Biogeography, climate change and evolution of corals reefs
Hughes, T.P. (2006) Biogeography, climate change and evolution of corals reefs. Proceedings of the Tenth International Coral Reef Symposium. Tenth International Coral Reef Symposium , 28 June - 02 July 2004, Okinawa, Japan , p. 1.
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Confronting the coral reef crises requires a major scaling-up of management efforts based on an improved understanding of the key ecological processes that underlie reef resilience. Managing for improved resilience, focusing on the role of human activity in shaping ecosystems, provides a basis for coping with climate change and uncertainty. Here I identify striking biogeographic differences in the species richness and composition of functional groups, which highlights the vulnerability of Caribbean reef ecosystems to phase-shifts from coral-dominance to less desirable states. Low diversity reefs, such as in the Caribbean Basin, the Eastern Pacific, and many high-latitude or remote locations in the Indo-Pacific have low functional redundancy, where functional groups may be represented by a single species. In these systems, minor changes in biodiversity can have a major impact on ecosystem processes. Although hotspots (areas of exceptional species richness) are one of the most frequently identified targets for the protection of marine ecosystems, “cool spots” (areas of low species richness) are arguably more vulnerable. Dispersal of larvae is a critical issue for understanding the response of coral reefs to climate change, yet current knowledge of this issue is minimal. The scale of reef decline indicates that even where local conditions for coral settlement get better (e.g. due to reduced overfishing of herbivores, improved water-quality, or a partial recovery of Diadema antillarum), it can no longer be assumed that recruitment will simply resume exactly as before. New studies show that the isolation and impoverished genetic diversity of oceanic reefs renders them particularly vulnerable. These findings have profound implications for restoration of degraded reefs, management of reefs and fisheries, and the focus on biodiversity hotspots as priorities for conservation.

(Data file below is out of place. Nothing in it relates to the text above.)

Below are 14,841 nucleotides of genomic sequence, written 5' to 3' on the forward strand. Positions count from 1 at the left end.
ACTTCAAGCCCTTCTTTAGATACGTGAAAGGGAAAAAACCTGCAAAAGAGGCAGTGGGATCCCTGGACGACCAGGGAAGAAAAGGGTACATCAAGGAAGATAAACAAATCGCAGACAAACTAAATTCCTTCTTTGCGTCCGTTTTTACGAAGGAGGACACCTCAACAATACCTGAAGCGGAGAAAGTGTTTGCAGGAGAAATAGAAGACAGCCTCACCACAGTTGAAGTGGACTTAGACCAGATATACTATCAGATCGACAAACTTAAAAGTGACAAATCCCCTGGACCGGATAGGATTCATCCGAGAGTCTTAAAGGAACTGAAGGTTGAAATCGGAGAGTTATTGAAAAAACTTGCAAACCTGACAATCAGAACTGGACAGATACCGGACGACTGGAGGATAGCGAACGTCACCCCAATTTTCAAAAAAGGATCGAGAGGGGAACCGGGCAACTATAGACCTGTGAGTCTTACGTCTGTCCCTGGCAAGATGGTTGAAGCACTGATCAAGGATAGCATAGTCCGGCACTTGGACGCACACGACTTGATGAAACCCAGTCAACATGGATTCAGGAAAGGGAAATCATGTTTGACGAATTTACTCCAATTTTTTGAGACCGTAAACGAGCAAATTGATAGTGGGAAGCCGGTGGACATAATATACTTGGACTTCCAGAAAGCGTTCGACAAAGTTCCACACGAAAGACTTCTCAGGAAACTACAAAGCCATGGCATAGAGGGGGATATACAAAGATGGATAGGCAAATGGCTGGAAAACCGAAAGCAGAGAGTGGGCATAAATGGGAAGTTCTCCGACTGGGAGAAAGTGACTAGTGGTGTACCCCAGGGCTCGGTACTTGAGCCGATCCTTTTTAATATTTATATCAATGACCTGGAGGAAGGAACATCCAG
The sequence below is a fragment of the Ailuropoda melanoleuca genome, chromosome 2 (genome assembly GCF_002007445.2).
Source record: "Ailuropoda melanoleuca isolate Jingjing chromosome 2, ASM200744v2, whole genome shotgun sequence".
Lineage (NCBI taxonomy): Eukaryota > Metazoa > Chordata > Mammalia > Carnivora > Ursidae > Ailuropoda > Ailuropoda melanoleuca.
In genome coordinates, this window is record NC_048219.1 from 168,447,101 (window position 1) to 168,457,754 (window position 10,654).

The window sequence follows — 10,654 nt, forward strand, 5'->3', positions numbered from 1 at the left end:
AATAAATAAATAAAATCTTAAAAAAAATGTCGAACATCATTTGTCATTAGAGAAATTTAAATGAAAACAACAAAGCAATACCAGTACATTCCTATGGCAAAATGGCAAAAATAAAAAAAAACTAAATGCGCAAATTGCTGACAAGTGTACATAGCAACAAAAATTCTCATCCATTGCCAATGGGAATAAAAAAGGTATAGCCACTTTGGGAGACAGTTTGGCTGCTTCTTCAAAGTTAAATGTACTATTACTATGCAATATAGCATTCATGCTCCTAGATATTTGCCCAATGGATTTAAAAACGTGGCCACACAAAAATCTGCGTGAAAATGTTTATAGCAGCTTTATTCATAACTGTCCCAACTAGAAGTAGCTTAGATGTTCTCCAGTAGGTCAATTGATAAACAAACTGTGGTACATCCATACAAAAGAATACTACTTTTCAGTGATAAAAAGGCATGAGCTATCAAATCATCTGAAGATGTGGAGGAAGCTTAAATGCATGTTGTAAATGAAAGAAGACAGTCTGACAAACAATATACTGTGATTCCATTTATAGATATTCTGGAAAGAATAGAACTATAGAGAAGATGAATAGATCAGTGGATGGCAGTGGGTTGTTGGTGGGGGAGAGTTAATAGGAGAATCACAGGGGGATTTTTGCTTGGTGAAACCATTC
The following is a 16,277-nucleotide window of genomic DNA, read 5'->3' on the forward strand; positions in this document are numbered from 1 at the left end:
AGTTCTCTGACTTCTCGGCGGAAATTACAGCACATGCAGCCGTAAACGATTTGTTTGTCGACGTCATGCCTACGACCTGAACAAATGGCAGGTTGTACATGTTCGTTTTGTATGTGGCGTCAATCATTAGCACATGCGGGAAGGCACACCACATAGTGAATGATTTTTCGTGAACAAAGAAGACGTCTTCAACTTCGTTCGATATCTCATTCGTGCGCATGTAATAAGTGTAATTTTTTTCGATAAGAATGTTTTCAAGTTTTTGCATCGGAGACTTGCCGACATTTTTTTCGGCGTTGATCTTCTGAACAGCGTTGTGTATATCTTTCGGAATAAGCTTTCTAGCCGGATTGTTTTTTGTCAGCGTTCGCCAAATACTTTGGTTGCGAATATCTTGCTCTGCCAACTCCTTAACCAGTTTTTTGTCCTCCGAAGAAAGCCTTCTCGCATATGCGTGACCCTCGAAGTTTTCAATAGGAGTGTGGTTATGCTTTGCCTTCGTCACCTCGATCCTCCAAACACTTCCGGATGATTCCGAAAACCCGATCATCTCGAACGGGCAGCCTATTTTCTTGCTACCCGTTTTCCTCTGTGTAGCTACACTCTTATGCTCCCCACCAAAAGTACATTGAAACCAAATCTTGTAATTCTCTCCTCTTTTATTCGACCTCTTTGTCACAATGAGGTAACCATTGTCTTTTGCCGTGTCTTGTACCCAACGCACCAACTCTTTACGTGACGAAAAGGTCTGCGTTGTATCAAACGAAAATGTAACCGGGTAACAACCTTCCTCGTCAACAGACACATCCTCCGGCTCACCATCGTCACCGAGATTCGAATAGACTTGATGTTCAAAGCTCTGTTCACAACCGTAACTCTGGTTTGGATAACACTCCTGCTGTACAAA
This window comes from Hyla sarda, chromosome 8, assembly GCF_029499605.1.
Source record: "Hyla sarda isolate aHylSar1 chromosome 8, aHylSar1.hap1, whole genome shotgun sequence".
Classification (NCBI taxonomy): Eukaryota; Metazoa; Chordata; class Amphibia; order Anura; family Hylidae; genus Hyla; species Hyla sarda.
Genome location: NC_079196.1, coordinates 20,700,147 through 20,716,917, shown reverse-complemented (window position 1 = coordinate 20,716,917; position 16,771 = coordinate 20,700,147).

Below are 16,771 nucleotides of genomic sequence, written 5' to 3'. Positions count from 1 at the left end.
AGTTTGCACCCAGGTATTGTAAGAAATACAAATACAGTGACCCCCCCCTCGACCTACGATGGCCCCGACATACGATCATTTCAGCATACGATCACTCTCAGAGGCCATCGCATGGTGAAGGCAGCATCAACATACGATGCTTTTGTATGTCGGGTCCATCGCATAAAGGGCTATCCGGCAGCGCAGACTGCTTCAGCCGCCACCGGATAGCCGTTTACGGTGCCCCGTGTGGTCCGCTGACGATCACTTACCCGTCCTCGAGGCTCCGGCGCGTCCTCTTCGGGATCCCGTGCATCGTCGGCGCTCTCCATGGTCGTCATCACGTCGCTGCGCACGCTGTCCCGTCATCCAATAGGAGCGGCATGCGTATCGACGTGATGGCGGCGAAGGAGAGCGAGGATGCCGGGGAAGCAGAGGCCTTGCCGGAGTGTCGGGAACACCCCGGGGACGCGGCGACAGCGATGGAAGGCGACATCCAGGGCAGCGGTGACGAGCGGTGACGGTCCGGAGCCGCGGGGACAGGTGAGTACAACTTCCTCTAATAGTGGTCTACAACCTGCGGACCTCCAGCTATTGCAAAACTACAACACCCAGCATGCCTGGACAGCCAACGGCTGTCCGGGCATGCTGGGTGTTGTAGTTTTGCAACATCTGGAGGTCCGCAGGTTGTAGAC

|Item Type:||Conference Item (Abstract / Summary)|
|Keywords:||climate change; coral reefs; biogegraphy; coral recruitment; diversity; hotspot; phase-shifts; conservation|
|SEO Codes:||96 ENVIRONMENT > 9603 Climate and Climate Change > 960399 Climate and Climate Change not elsewhere classified @ 51%|
96 ENVIRONMENT > 9608 Flora, Fauna and Biodiversity > 960802 Coastal and Estuarine Flora, Fauna and Biodiversity @ 49%
|Deposited On:||15 Sep 2009 11:05|
|Last Modified:||16 Feb 2011 15:56|
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